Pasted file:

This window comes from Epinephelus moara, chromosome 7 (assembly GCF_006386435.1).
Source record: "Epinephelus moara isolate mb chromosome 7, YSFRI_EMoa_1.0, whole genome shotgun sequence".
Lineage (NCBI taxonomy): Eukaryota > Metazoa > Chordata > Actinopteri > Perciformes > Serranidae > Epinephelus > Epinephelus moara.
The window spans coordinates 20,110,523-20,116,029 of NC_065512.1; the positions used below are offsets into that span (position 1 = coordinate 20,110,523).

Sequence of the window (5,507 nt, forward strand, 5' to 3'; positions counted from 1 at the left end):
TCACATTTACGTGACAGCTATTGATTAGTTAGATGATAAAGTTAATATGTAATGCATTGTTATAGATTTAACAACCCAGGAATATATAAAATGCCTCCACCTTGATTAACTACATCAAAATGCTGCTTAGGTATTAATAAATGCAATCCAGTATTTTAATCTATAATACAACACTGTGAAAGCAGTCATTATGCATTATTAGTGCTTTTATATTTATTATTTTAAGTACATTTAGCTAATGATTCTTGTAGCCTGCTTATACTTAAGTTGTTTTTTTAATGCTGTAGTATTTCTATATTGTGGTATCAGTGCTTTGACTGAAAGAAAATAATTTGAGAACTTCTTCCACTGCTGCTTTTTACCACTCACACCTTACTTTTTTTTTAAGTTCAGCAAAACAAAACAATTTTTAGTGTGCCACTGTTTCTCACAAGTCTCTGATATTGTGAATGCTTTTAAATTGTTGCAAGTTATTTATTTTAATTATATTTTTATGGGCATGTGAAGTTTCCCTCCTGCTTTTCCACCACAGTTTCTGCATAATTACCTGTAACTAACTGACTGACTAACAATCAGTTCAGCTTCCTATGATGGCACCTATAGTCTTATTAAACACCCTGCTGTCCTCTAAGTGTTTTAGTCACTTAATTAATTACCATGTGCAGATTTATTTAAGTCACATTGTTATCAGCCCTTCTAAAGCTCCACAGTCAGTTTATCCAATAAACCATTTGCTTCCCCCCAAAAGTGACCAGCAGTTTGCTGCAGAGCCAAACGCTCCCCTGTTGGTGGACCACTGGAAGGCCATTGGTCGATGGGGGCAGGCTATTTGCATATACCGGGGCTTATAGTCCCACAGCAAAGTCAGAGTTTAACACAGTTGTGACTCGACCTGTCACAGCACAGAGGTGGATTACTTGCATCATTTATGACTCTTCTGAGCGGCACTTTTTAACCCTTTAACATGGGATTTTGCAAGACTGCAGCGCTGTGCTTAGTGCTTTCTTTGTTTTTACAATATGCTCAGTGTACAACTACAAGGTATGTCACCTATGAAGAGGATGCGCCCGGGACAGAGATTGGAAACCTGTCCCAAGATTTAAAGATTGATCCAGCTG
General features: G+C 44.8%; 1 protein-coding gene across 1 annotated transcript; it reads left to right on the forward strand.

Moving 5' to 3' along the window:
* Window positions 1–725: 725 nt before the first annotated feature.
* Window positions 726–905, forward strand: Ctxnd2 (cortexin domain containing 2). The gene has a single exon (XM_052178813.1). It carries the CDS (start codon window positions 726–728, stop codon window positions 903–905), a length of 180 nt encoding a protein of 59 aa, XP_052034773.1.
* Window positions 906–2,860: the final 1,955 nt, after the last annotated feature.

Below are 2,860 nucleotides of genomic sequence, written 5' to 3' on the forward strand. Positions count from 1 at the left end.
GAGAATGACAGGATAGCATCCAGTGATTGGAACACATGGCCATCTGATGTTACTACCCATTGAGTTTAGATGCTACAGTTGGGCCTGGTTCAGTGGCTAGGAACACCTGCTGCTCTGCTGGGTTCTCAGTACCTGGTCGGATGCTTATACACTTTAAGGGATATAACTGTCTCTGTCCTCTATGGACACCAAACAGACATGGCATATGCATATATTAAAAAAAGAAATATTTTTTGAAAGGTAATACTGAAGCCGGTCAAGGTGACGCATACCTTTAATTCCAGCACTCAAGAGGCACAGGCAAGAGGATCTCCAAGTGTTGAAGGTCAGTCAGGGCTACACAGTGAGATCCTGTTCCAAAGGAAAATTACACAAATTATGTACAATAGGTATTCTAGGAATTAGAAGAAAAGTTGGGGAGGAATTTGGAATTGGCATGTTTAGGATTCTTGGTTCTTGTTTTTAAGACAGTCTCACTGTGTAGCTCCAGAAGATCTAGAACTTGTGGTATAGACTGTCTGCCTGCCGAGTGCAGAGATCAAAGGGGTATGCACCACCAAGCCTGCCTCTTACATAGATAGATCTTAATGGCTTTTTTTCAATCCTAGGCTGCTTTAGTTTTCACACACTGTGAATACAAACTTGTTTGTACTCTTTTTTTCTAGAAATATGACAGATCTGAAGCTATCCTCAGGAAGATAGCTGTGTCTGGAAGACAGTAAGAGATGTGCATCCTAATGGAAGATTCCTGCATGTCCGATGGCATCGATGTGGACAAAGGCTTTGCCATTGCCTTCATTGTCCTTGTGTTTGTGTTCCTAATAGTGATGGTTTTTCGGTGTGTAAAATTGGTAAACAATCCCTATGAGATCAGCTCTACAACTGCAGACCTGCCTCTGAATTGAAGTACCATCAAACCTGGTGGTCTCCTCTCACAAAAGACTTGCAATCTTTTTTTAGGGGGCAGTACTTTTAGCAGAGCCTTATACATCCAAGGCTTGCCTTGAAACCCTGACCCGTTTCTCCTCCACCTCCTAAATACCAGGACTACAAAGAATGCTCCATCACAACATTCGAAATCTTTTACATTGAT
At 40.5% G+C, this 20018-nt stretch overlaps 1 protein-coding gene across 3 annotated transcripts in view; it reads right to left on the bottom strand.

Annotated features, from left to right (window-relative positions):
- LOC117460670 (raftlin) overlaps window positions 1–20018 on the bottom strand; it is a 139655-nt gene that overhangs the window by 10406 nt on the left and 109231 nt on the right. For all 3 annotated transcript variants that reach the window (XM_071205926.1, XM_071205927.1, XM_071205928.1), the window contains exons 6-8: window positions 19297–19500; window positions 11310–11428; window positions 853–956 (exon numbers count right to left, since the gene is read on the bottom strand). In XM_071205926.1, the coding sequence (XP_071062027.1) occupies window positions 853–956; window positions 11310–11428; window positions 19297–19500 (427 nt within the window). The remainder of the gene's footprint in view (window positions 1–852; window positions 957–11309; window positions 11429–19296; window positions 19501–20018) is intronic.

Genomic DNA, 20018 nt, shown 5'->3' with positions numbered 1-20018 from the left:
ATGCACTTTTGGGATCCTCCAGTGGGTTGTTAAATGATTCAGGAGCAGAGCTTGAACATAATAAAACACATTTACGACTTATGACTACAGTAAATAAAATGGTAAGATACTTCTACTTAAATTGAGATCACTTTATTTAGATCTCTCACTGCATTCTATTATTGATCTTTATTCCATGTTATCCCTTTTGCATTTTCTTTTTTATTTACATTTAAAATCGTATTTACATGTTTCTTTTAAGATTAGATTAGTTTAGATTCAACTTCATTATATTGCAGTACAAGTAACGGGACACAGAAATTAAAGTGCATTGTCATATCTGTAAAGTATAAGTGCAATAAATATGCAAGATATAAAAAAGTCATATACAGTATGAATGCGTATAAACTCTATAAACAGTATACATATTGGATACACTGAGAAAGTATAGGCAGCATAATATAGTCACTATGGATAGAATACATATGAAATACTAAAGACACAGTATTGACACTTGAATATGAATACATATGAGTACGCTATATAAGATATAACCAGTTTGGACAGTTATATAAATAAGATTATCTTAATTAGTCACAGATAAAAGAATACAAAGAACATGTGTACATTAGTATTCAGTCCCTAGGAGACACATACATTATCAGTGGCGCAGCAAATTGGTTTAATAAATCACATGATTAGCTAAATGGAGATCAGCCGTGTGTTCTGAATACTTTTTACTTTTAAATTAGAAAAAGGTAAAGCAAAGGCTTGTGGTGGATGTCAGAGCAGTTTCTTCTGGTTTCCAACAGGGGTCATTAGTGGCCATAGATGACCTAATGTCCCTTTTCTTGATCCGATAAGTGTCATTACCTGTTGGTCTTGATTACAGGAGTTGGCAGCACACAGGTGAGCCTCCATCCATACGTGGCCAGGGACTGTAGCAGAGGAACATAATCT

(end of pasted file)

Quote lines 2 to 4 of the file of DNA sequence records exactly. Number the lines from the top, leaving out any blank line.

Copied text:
Source record: "Epinephelus moara isolate mb chromosome 7, YSFRI_EMoa_1.0, whole genome shotgun sequence".
Lineage (NCBI taxonomy): Eukaryota > Metazoa > Chordata > Actinopteri > Perciformes > Serranidae > Epinephelus > Epinephelus moara.
The window spans coordinates 20,110,523-20,116,029 of NC_065512.1; the positions used below are offsets into that span (position 1 = coordinate 20,110,523).